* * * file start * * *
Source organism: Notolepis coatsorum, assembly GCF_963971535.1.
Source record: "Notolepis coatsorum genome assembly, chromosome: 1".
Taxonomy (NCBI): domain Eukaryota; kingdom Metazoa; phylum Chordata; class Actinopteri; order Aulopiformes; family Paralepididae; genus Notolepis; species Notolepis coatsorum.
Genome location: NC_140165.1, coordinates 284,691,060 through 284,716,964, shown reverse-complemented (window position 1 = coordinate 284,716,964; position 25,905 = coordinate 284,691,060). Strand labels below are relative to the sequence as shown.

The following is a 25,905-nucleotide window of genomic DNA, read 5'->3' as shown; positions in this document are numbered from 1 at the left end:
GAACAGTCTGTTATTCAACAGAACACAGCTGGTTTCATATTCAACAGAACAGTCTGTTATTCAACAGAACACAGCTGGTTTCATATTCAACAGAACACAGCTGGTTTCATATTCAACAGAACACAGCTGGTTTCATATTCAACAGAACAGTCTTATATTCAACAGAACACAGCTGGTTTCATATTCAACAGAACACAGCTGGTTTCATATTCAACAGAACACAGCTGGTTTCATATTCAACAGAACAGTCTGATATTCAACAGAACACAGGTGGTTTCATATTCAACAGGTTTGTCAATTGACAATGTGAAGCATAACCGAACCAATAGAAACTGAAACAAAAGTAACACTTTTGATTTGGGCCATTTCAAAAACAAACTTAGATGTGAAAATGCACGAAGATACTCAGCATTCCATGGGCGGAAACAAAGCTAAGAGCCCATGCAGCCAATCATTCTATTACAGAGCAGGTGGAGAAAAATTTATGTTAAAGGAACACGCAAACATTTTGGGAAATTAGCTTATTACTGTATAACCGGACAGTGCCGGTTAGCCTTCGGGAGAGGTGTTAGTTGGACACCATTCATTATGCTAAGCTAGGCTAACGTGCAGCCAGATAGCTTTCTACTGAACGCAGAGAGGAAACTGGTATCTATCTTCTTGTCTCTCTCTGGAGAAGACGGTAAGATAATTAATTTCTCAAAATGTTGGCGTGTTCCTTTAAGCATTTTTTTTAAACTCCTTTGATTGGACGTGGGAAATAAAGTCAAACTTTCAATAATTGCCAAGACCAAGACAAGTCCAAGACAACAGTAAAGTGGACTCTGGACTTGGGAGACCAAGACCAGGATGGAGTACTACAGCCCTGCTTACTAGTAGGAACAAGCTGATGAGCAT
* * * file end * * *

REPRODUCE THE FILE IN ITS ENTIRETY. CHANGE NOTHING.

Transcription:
Source organism: Notolepis coatsorum, assembly GCF_963971535.1.
Source record: "Notolepis coatsorum genome assembly, chromosome: 1".
Taxonomy (NCBI): domain Eukaryota; kingdom Metazoa; phylum Chordata; class Actinopteri; order Aulopiformes; family Paralepididae; genus Notolepis; species Notolepis coatsorum.
Genome location: NC_140165.1, coordinates 284,691,060 through 284,716,964, shown reverse-complemented (window position 1 = coordinate 284,716,964; position 25,905 = coordinate 284,691,060). Strand labels below are relative to the sequence as shown.

The following is a 25,905-nucleotide window of genomic DNA, read 5'->3' as shown; positions in this document are numbered from 1 at the left end:
GAACAGTCTGTTATTCAACAGAACACAGCTGGTTTCATATTCAACAGAACAGTCTGTTATTCAACAGAACACAGCTGGTTTCATATTCAACAGAACACAGCTGGTTTCATATTCAACAGAACACAGCTGGTTTCATATTCAACAGAACAGTCTTATATTCAACAGAACACAGCTGGTTTCATATTCAACAGAACACAGCTGGTTTCATATTCAACAGAACACAGCTGGTTTCATATTCAACAGAACAGTCTGATATTCAACAGAACACAGGTGGTTTCATATTCAACAGGTTTGTCAATTGACAATGTGAAGCATAACCGAACCAATAGAAACTGAAACAAAAGTAACACTTTTGATTTGGGCCATTTCAAAAACAAACTTAGATGTGAAAATGCACGAAGATACTCAGCATTCCATGGGCGGAAACAAAGCTAAGAGCCCATGCAGCCAATCATTCTATTACAGAGCAGGTGGAGAAAAATTTATGTTAAAGGAACACGCAAACATTTTGGGAAATTAGCTTATTACTGTATAACCGGACAGTGCCGGTTAGCCTTCGGGAGAGGTGTTAGTTGGACACCATTCATTATGCTAAGCTAGGCTAACGTGCAGCCAGATAGCTTTCTACTGAACGCAGAGAGGAAACTGGTATCTATCTTCTTGTCTCTCTCTGGAGAAGACGGTAAGATAATTAATTTCTCAAAATGTTGGCGTGTTCCTTTAAGCATTTTTTTTAAACTCCTTTGATTGGACGTGGGAAATAAAGTCAAACTTTCAATAATTGCCAAGACCAAGACAAGTCCAAGACAACAGTAAAGTGGACTCTGGACTTGGGAGACCAAGACCAGGATGGAGTACTACAGCCCTGCTTACTAGTAGGAACAAGCTGATGAGCAT